by Vivek Menezes
I’ve been stewing about this since coverage of the death of “Nudist painter Lucian Freud” inexplicably spread across the Indian press right into my morning papers here, a media backwater that is by far the smallest state in the country. But it was the same across the subcontinent – even the most obscure regional publications marshalled a deeply respectful send-off for the British painter.
Yet when Freud’s one time rival for the 1950’s London spotlight, the monumentally brilliant Indian painter Francis Newton Souza, died on 28 March, 2002 during a trip to Bombay, the news barely caused a ripple anywhere in the world.
He founded the Bombay Progressives in 1947 – unquestionably the single most important 20th century development for Indian art – but when he died in the same city more than 50 years later, Souza's body was consigned to shabby Sewri Cemetery, where only the unattached are sent to be buried. The old man had been near-indigent, selling his best work from the 1950's and 60's for two and three thousand dollars. Most of the stragglers graveside were art dealers, already jostling to feed from the artist’s corpus. It took no time at all for them to push his work to knock down million-dollar records at auction, but the shameful truth is that Souza burned livid right to the end of his life, shot through with pain about being abandoned, and totally ignored by the same trampling hordes of instant cognoscenti that now like to pretend they knew and acknowledged his worth all along. That's just a blatant, barefaced lie.
After 40 years I still have a vivid memory of Souza’s presence as embodied in both his paintings and his person. If I had to sum up that presence, I would say it was that of a martyr. The confrontation within him between pain and voluptuousness, fury and calm are comparable, I believe to those often discovered in martyrdom. –-John Berger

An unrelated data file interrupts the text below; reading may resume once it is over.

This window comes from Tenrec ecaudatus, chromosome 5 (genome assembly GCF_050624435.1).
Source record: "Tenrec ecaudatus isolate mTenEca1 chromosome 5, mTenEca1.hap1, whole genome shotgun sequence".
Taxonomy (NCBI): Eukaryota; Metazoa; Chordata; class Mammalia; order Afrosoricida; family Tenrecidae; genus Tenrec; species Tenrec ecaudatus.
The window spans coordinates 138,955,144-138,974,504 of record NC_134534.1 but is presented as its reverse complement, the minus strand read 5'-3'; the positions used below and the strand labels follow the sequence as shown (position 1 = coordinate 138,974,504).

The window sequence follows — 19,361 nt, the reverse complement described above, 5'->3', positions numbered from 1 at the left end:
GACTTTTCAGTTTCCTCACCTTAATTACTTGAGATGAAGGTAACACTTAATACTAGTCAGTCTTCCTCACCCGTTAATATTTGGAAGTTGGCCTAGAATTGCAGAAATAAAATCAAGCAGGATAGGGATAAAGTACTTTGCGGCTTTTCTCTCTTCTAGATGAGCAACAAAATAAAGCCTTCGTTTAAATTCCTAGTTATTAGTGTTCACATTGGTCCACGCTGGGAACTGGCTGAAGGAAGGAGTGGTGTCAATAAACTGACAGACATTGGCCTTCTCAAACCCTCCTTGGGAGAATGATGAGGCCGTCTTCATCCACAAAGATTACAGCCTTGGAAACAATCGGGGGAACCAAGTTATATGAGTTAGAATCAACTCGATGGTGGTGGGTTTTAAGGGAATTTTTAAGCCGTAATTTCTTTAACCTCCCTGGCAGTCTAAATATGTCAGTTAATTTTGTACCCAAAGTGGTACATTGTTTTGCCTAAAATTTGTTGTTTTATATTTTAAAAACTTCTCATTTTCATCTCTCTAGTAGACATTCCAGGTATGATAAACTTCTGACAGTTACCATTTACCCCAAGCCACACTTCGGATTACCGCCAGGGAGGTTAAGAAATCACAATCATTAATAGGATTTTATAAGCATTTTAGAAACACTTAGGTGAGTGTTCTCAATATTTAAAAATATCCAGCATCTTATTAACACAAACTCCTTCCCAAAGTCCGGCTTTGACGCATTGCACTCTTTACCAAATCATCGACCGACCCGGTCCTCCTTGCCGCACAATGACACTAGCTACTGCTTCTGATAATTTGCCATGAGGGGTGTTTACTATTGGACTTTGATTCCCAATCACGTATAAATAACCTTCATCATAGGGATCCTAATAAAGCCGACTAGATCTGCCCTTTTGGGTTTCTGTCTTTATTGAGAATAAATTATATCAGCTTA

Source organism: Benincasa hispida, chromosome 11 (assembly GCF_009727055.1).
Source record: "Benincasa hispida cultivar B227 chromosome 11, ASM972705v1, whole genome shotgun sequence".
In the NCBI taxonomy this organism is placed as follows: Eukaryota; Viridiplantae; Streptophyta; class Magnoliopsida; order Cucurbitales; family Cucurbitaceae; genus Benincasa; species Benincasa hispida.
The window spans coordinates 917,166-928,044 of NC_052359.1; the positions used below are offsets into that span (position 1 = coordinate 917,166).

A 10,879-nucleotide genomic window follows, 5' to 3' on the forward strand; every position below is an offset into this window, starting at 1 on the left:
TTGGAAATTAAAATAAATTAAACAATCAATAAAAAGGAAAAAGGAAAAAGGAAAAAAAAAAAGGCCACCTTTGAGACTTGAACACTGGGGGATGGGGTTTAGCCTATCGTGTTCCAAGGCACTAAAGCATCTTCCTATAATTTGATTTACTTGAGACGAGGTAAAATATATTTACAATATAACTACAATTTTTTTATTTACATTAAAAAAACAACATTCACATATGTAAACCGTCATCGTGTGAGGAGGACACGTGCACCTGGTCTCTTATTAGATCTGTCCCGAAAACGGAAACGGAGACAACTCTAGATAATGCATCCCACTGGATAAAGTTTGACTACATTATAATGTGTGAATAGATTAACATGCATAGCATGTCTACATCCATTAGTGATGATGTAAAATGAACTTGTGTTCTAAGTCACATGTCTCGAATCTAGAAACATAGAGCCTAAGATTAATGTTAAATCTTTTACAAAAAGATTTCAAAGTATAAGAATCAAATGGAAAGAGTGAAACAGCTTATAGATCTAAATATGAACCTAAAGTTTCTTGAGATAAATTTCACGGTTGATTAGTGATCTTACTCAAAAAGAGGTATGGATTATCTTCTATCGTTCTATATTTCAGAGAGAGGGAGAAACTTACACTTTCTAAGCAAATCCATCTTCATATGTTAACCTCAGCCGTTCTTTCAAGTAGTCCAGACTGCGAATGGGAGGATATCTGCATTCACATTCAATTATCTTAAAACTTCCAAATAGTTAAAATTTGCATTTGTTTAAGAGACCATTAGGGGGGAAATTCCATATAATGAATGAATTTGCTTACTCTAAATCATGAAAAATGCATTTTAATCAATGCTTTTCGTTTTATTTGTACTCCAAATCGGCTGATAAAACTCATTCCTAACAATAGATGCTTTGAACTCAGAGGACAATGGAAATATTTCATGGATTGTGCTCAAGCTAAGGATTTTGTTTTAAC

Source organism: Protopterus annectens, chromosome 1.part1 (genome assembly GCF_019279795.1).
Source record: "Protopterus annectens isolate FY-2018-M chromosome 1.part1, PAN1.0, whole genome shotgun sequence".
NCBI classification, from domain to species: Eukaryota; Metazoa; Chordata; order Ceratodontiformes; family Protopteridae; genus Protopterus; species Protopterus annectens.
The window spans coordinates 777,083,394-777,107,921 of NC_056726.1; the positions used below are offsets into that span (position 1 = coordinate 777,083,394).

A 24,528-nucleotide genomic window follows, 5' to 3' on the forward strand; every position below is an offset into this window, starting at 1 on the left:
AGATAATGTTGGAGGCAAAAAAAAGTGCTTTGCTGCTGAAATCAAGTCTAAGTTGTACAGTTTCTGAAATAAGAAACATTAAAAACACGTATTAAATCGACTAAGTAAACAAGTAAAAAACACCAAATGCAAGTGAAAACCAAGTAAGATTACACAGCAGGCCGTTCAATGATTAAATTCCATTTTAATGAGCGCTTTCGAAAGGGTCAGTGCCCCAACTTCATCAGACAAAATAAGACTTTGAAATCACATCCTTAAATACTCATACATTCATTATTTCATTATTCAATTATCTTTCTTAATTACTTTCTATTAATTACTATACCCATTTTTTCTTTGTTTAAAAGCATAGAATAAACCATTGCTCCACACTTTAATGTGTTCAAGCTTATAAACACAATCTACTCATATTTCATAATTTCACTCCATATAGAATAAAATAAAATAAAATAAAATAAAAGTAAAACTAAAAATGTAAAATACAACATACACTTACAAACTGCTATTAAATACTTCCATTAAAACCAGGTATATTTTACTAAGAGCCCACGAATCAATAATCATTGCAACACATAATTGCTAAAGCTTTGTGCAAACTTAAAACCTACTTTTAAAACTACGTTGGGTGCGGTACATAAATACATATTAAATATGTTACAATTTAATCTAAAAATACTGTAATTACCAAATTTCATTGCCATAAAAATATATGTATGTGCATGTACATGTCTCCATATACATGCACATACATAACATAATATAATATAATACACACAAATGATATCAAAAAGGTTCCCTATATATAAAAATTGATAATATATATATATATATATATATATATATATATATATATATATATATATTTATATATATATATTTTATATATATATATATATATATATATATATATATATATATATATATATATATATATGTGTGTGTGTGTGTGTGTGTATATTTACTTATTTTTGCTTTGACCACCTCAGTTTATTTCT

Understand this: putting Souza in the same context as the late Lucian Freud isn’t a stretch, or some kind of ujustified boosterism for the mercurial Indian artist. In fact, the two were often compared to each other in the 1950’s London avant-garde, along with their older contemporary, Francis Bacon.
There are undeniable similarities of personality (alternatingly rude and charming, lastingly sentimental) and personal lives (fathering multiple children with several partners), also fascinatingly akin in the way they pursued their art (both were epically pitiless realists, possessed with limitless ambition).
But looking back at those crucial post-war years these last few days, it’s been interesting to note that Souza flared brightest at the start. Several years before Freud finally made his decisive, history-making move away from the neo-Romantics, the Indian had already become a confirmed headliner in the mileu they shared.
In 1955, it all came together in one magical burst for Souza.
The big breakthrough for his paintings came in a sell-out show at Victor Musgrave’s Gallery One. The event garnered garnered straight raves – “profoundly original, appalingly honest…qualities of genius” – The New Statesman, “the most formidable caricatures of the human consciousness that have appeared in English art since Wynham Lewis” – Robert Melville in The Architectural Review. This is when peerless John Berger first took notice, famously declaring that “Souza straddles many traditions but serves none.”
But the Gallery One show itself came on the heels of another critical triumph for the artist – his searing autobiographical essay, ‘Nirvana of a Maggot' created a stir when published by Stephen Spender (an early collector of his paintings) in Encounter magazine.
In retrospect, you could see that year as the benchmark for Souza. Still heathy, young and confident, he had achieved some financial security for the first time, and he had every right to presume that things were only going to improve from that point. There was no way for him to know that it was going to be largely downhill for the rest of his life, or that his one-time equals Freud and Bacon would become the most celebrated and wealthy painters in the world. It is a small mercy that he never saw the extent that India has become awash in grotesque fakes of his work, but make no mistake, the man never felt accepted, recognized or understood by the Indian art vultures who now pose as his champions.
“I was a rickety child with running nose and running ears, and scared of every adult and every other child. Better had I died. Would have saved me a lot of trouble. I would not have had to bear an artist’s tormented soul, create art in a country that despises her artists and is ignorant of her heritage.” – Francis Newton Souza